Get on the water with our tips and tricks!

Kayaking is a popular water sport, and when you see the benefits of effortlessly weaving around obstacles and cutting your way through the water with ease, you understand why. With the right paddling techniques, you can cover great distances and explore distant areas of rivers and lakes adventure breaks.

However, if you are kayaking for the first time, it is best to start slowly. Try renting a kayak to see if you enjoy the sport or take a beginner class. Learning the basics will make you enjoy the sport more from the start and gives you a better idea if you are willing to invest.

Is kayaking difficult?

No! Kayaking is a good sport for beginners because once you have the basics, you can start right away. Of course, if you kayak through difficult waters or in bad weather, it can be dangerous. But this is also not recommended for people with years of experience.

Kayaking Checklist:

Here are some items to bring for your first kayak adventure:

  • Kayak and paddle (unless you rent them).
  • Dry bag: A small waterproof bag that you can store things in and place in the hatch of the kayak.
  • Water bottle: You will need to stay hydrated. Place it in the kayak hatch or between your feet.
  • Life Jacket – You always need to have a life jacket while paddling, no exceptions.
  • Extra clothing: Always bring extra layers in case the weather turns bad.
  • Kayak Car Carrier: If you have your own kayak, you will need to transport it to your destination with ease. We have a guide to help you choose the best kayak carrier for your car.

What to wear when kayaking?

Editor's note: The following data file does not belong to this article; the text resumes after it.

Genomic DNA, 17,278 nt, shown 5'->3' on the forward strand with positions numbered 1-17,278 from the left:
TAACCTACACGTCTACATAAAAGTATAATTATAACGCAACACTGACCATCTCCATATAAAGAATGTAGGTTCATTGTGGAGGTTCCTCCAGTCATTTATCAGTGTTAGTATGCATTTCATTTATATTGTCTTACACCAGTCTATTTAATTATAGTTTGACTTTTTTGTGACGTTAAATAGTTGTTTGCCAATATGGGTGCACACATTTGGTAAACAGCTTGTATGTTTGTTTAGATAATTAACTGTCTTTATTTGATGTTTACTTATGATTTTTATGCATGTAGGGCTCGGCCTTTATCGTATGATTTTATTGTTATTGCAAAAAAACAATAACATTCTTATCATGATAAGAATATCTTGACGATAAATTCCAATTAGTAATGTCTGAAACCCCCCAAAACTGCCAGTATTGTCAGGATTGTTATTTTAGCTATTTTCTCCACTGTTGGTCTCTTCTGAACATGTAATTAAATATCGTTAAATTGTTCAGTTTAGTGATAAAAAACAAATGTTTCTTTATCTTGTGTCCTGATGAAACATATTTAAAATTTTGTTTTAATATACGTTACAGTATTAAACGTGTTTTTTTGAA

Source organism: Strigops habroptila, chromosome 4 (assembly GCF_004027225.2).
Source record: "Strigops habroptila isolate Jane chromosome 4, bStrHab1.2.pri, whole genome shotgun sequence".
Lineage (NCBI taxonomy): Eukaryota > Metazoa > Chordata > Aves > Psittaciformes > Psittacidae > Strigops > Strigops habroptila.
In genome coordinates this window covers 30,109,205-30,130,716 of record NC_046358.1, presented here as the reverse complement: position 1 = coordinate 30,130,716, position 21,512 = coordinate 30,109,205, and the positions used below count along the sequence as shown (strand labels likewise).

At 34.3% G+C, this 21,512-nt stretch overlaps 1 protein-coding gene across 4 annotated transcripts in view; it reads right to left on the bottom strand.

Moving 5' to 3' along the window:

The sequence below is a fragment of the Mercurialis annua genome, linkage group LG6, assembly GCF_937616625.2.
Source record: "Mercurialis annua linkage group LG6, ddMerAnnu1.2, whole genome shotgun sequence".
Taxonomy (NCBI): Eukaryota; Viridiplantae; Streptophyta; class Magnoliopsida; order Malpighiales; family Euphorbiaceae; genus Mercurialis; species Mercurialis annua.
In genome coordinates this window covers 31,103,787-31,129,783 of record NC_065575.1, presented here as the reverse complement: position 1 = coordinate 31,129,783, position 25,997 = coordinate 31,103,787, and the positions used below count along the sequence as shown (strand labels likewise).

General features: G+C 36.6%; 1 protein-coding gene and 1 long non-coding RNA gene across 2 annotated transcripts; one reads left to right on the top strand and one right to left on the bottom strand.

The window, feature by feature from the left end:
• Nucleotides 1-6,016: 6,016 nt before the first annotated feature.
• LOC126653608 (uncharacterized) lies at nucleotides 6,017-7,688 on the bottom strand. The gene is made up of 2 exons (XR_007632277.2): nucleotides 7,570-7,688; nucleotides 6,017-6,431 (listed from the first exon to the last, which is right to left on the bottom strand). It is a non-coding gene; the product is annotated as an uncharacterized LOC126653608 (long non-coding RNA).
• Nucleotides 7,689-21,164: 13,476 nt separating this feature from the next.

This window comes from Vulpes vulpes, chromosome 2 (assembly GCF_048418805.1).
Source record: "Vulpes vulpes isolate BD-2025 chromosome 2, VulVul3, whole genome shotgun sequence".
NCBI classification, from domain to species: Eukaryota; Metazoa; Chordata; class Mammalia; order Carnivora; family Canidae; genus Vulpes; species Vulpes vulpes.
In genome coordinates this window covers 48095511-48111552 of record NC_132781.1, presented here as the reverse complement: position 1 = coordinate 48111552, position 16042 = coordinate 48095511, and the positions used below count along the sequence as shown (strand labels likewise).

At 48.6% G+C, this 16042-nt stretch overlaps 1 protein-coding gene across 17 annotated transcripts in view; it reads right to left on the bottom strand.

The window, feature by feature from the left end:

Wearing layers is essential to keep you warm. Here’s how you should wear your clothing and what the best materials are:

  • Base layer: If it’s hot, choose a short-sleeved t-shirt, but always carry a long-sleeved t-shirt just in case. Use synthetic materials such as polyester and polypropylene, they will keep you warm even if they get wet.
  • Middle Layer: Wool or a thicker polyester will work perfectly.
  • Waterproof Jacket: Bring the most waterproof jacket you have. You need one that will keep your bottom layers dry.
  • Leggings and shorts: If it’s cold, choose polyester leggings and waterproof shorts. If it’s hot, bring your leggings just in case.

Neoprene suit or dry suit? Kayak experts are often asked what wetsuit should be used for kayaking and the appropriate answer is: none! Wetsuits are designed to keep you warm when you go into the water. But since kayaking is done out of the water, the wetsuit is cold and makes it difficult for you to move around. Additionally, when you sweat, the suit creates a sticky environment inside your clothes.

The best option is a dry suit. It is best to wear any clothing that is waterproof. A dry suit is ideal for kayaking, but if you’re a beginner, you can find the right outfit in your closet.

Dress for the water, not the weather, and keep in mind that the temperature can change. You should dress to stay warm if you fall into the water. Hypothermia is a real threat, the water can be freezing even on warm days. Also, always carry extra clothing or extra layers in the kayak hatch in case the weather changes.

kayak parts

The names of the different parts of a kayak can seem overwhelming to people who don’t usually sail. However, the basic names are very simple:

  • Bow: The front part of the boat.
  • Stern: the rear part of the boat.
  • Platform: The top of the boat (maybe you’ve never heard of it).
  • Deck Hatch – The compartments found in the deck of the kayak. Here you can store food, extra clothing or equipment that you want to keep dry during the trip.
  • Keel: A fin-like blade at the end of the boat that dips into the water and helps the kayak go in the right direction.
  • Bungee Cords – Sometimes called bungee cords or deck cords, these are cords on the deck that you can store more items on.
  • Cabin: the place where you sit.
  • Footrest: sometimes also called footrest, these are pedals where you place your feet. They can be adjusted according to your height.
  • Thigh Supports: Curved plastic pieces in the cockpit that stick out from the sides of the kayak and should fit snugly over your thighs.

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